Does the documentation contains unnecessary `unsafe`?

I'm trying to understand the Pin conception. I read the doc and saw this simplified example:

struct Unmovable {
    data: String,
    slice: NonNull<String>,
    _pin: PhantomPinned,

impl Unmovable {
    fn new(data: String) -> Pin<Box<Self>> {
        let res = Unmovable {
            slice: NonNull::dangling(),
            _pin: PhantomPinned,
        let mut boxed = Box::pin(res);

        let slice = NonNull::from(&;
        unsafe {
            let mut_ref: Pin<&mut Self> = Pin::as_mut(&mut boxed);
            Pin::get_unchecked_mut(mut_ref).slice = slice;

let unmoved = Unmovable::new("hello".to_string());
let mut still_unmoved = unmoved;
assert_eq!(still_unmoved.slice, NonNull::from(&;

It uses unsafe, although I tried to write a similar example and was able to do it without unsafe: Rust Playground.

It looks like this example is a bit overcomplicated. Is it worth using usafe if it's not necessary? I think this is not a very good code example, which only complicates understanding.

I agree that there's ways to improve the example. The power of Pin is to allow pinning without unconditionally requiring a heap allocation. API surfaces like Future can the leave it to the caller whether pinning happens on the heap or perhaps on the stack or nested in another structurally pinning data structure.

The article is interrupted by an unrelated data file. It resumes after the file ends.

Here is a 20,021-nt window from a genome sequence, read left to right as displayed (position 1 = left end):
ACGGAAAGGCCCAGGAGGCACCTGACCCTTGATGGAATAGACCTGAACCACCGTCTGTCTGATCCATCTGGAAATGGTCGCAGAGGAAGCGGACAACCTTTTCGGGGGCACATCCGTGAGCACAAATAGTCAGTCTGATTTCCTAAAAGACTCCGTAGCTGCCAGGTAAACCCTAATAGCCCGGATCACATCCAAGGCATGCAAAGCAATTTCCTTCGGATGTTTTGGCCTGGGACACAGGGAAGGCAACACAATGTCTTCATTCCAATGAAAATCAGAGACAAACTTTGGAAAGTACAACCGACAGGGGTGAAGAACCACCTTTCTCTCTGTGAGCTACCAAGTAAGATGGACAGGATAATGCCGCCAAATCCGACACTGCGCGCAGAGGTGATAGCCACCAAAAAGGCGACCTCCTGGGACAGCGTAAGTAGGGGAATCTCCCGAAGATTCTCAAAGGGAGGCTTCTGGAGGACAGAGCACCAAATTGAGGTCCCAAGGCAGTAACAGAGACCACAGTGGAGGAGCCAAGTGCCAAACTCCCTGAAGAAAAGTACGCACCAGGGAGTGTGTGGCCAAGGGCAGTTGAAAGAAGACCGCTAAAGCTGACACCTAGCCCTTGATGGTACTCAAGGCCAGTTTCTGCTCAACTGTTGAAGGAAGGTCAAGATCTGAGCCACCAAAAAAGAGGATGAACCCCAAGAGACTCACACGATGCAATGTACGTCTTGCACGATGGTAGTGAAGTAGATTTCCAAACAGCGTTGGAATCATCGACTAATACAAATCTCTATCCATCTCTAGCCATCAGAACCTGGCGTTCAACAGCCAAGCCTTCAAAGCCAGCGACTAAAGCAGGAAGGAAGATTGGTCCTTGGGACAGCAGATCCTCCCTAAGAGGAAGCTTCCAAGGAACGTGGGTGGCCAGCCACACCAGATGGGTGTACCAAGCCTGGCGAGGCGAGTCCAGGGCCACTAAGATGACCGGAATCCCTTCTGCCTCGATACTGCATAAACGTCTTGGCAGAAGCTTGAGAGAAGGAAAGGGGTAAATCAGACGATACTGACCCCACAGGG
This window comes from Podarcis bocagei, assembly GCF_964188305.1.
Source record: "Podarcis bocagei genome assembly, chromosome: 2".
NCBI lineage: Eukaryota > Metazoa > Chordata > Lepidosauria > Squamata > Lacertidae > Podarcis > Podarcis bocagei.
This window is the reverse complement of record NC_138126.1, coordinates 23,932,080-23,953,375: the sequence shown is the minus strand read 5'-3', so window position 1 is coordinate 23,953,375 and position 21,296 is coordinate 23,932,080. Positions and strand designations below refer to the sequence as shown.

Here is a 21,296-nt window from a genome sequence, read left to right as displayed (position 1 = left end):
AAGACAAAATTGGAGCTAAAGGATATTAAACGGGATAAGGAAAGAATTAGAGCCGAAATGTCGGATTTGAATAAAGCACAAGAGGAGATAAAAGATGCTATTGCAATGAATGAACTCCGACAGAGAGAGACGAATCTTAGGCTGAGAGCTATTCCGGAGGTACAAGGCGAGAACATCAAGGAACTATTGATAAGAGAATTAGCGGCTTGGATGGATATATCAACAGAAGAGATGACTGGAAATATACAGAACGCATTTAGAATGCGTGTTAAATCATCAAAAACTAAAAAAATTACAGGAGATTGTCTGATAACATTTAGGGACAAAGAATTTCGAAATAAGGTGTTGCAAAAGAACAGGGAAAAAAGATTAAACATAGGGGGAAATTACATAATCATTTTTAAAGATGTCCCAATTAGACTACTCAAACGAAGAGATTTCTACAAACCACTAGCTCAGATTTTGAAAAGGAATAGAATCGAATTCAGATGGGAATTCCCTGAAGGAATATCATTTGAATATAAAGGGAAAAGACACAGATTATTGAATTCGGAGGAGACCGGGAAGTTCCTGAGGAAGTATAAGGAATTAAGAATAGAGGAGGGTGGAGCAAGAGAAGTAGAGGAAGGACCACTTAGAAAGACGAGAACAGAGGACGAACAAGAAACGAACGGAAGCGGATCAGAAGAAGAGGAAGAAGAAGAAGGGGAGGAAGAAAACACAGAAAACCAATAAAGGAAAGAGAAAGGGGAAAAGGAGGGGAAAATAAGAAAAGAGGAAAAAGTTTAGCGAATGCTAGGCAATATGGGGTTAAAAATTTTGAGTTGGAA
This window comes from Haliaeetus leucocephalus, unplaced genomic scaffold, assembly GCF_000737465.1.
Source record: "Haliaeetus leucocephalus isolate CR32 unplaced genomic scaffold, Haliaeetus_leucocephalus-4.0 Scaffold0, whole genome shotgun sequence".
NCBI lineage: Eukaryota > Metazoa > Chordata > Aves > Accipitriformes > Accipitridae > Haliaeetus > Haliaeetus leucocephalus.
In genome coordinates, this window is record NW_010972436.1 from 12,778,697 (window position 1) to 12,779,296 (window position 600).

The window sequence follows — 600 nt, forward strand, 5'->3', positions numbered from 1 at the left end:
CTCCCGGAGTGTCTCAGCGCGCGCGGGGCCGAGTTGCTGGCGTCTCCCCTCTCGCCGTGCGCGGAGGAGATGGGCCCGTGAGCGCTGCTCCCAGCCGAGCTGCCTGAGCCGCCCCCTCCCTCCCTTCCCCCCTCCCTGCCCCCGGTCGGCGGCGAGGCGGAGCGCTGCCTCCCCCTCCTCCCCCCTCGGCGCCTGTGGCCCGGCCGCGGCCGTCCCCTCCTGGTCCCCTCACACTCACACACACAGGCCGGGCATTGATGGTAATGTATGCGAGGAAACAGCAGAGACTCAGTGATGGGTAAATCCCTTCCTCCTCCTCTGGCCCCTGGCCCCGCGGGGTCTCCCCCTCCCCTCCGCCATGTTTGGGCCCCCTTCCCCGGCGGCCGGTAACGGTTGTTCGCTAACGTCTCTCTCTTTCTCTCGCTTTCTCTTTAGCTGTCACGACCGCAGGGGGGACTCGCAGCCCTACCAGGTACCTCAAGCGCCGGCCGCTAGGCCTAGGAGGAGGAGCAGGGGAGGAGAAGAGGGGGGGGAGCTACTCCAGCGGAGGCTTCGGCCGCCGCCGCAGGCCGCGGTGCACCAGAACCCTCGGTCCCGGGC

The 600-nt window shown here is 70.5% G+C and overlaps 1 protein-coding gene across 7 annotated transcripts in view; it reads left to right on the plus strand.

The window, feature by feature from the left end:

The example uses a heap allocation and does not involve any public API surfaces. Without any API surfaces, Pin does not do much besides perhaps communicating intent, and your assertion is correct that leaving the Pin creation to the end of the function and (technically) avoiding unsafe works just as well (even though of course the code is still safety relevant in relation with any code that dereferences the pointer). Instead of an Unmovable type whose only constructor creates a Pin<Box<Self>>, it would be also be just as safe to create an opaque BoxedUnmovable type that internally contains an ordinary Box, and where the inevitably unsafe (as raw pointers are involved) implementation will ensure that the contents are never moved, regardless; avoiding Pin entirely.

Downsides of a more natural example would be increased complexity: what I'm thinking of is something that splits a -> Self constructor (that leaves e. g. a null pointer or otherwise indicates that the eventually self-referencing pointer is not yet initialized) and a separate self: Pin<&mut Self> operation can do the initialization of the self-reference at a later time, just like Futures would do it in their poll method.


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